• As a kid, I loved the space race and anything having to do with outer space. Then I went to college and took an astronomy course that could not have been any more uninteresting. Since then, I never wanted to read anything about it again. But 30 years later, I saw this new book at the library and decided that maybe with all of the updated information and a new perspective; I could enjoy the subject again.

    The author has created an interesting premise. That the planets are living and changing as does our knowledge about them. They start as one undefined item and then as we learn about them, they take on another life. The book is clearly meant for the non-scientific, however, that becomes a somewhat difficult goal as the author uses many terms that are not explained nor defined - i.e. The sun has a core that is .2 solar radii - what the heck is a solar radii? Then in a wonderful explanation of Stonehenge, he fails to provide any illustration that would really make the discussion meaningful. Likewise the discussion on the stars and their characteristics (aka HR graphing). Why not place an illustration that would make everything clear?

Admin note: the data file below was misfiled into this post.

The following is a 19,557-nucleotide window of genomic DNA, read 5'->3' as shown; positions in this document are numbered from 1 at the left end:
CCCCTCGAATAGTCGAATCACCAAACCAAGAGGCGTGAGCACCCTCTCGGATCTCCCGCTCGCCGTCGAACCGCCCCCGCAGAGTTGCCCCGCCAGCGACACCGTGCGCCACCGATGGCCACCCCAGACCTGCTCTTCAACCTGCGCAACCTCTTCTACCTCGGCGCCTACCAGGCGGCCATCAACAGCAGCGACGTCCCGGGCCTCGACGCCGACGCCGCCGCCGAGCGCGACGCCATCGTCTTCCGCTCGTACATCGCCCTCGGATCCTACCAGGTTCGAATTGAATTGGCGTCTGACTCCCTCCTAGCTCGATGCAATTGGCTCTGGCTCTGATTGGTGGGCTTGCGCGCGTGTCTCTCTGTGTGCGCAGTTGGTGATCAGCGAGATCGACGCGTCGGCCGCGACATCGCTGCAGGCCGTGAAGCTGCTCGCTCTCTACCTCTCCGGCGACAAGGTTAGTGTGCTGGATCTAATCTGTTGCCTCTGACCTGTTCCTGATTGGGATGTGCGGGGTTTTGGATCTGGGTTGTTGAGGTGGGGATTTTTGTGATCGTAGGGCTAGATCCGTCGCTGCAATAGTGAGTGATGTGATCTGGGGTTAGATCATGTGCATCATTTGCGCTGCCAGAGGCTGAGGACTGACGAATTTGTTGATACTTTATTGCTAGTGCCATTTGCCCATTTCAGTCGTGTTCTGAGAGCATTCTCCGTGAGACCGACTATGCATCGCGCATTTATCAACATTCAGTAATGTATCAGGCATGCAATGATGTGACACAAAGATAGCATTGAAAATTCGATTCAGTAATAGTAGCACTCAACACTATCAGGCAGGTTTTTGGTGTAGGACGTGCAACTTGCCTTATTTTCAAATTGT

There is quite a bit of information on the various unmanned space probes and probably too much detail on them, but he does keep it interesting with anecdotal stories of his own travails. Additionally, by keeping us informed of upcoming dates for probes that were launched several years ago, it gives you perspective on the amount of time it takes to launch and then how much time must pass before the information is gathered. The author is clearly showing his roots with all of the details, but without the details, something would be missing.

    There is much that is very well done in this book and there is much that is not so well done. But overall, I'm very glad that I read it and it has again piqued my interest in the solar system and planets. Some of the information is so fascinating that I want to hear more about it, but there is, of course, no more information to be had. Again, at the end of the book, some type of illustration on the solar system as it stands today would have helped through the final chapter. I think that the information flow is quite good, but the delivery could use a little work.